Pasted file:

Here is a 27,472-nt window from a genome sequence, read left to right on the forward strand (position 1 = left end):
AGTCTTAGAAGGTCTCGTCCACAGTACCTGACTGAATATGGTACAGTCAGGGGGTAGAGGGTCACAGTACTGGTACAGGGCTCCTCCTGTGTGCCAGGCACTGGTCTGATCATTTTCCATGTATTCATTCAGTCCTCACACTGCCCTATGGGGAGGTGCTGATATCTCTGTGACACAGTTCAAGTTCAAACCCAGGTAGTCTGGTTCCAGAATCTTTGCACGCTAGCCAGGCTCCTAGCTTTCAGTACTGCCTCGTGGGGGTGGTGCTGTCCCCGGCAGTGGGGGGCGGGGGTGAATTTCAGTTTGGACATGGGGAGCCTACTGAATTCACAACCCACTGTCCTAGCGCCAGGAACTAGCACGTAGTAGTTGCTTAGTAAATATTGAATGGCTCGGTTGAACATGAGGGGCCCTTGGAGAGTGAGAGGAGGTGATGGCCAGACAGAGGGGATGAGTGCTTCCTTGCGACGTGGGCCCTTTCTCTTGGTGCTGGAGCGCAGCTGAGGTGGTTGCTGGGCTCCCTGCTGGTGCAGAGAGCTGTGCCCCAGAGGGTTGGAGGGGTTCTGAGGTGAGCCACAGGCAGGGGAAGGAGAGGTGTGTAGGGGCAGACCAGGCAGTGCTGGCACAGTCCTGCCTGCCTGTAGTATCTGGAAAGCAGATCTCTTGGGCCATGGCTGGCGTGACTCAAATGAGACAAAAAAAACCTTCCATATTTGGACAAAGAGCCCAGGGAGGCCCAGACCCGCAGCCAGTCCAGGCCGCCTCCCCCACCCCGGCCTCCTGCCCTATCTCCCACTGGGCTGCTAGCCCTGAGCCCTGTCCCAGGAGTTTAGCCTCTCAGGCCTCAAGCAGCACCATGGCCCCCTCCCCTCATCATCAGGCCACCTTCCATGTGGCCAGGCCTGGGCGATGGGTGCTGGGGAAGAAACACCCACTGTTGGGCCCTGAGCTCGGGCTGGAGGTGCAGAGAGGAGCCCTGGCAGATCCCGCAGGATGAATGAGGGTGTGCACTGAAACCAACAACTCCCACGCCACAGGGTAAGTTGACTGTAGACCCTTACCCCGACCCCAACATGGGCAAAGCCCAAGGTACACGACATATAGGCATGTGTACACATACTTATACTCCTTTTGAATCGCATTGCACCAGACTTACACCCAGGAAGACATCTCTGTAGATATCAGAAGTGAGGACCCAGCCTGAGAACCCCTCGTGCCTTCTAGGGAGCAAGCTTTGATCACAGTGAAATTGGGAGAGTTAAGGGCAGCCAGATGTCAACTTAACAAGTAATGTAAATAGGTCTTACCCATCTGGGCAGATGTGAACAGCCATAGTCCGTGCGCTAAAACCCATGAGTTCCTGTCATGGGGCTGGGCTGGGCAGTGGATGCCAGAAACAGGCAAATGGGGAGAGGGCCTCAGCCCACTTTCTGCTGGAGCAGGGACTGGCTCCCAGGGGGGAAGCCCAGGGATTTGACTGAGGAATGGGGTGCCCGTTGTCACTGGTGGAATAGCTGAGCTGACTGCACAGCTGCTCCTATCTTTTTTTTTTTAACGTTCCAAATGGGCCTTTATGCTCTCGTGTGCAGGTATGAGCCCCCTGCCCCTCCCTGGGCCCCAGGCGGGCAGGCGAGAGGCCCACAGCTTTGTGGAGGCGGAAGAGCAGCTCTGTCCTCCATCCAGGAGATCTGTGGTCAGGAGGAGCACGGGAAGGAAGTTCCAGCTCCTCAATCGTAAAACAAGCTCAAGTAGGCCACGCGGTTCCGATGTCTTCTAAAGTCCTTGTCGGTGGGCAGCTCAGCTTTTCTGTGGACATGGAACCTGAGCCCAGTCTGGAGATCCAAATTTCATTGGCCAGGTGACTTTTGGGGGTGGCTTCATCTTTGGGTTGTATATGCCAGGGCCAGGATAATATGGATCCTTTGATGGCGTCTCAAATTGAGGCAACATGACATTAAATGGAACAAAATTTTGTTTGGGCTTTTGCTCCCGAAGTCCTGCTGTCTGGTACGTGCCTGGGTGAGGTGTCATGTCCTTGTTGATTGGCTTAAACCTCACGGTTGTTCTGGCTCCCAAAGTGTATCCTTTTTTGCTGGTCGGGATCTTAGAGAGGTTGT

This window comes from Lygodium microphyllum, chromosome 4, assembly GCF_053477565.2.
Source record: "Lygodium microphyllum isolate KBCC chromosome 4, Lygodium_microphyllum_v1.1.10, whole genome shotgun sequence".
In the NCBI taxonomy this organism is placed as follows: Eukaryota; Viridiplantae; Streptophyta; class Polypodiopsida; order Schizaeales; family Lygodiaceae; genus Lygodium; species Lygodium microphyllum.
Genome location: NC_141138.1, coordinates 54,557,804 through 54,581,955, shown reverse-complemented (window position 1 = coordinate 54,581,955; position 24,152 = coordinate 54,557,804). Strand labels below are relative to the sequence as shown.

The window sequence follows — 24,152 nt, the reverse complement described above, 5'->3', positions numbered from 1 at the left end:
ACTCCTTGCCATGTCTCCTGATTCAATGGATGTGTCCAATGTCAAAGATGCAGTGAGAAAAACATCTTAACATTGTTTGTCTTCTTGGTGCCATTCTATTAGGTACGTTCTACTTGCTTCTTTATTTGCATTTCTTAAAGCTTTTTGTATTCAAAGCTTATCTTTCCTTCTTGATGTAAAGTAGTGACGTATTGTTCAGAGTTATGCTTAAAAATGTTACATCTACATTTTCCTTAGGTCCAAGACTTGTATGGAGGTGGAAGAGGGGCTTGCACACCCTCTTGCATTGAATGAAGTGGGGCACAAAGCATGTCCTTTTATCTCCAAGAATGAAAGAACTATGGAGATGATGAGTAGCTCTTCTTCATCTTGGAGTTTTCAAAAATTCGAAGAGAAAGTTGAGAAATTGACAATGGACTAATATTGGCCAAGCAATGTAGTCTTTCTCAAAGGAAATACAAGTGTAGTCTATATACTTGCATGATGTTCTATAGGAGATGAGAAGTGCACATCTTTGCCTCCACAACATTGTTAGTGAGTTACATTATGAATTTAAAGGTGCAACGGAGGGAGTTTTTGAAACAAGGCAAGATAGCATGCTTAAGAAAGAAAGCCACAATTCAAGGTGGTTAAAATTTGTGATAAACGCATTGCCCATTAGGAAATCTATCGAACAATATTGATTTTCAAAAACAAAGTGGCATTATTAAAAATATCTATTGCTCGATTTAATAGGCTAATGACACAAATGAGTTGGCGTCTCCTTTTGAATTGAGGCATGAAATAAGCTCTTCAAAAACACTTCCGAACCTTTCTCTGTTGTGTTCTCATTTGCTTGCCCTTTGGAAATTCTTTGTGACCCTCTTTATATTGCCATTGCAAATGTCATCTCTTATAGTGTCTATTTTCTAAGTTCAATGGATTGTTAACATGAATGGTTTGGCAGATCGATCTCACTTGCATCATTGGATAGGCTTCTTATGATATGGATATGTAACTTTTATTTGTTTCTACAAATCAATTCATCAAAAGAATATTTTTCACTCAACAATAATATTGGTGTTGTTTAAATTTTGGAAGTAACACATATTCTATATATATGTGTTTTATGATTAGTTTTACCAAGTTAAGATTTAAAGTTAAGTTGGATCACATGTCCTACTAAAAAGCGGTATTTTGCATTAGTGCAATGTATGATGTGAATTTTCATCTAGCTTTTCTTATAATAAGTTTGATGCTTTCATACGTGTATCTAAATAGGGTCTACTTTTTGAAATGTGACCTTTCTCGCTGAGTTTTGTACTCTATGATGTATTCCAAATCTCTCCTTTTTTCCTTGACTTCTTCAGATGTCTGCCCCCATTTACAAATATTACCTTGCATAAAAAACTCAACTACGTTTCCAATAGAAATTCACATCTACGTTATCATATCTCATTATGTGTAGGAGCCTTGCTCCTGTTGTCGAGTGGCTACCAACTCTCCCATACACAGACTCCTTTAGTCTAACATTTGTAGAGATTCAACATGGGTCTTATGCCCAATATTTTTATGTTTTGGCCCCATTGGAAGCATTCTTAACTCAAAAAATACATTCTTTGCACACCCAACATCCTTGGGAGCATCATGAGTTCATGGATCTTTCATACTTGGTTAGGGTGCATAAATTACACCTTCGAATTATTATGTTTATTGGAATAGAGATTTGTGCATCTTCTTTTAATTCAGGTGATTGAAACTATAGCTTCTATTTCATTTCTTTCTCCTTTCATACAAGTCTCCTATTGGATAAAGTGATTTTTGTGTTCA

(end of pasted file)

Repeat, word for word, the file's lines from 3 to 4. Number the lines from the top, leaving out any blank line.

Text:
This window comes from Lygodium microphyllum, chromosome 4, assembly GCF_053477565.2.
Source record: "Lygodium microphyllum isolate KBCC chromosome 4, Lygodium_microphyllum_v1.1.10, whole genome shotgun sequence".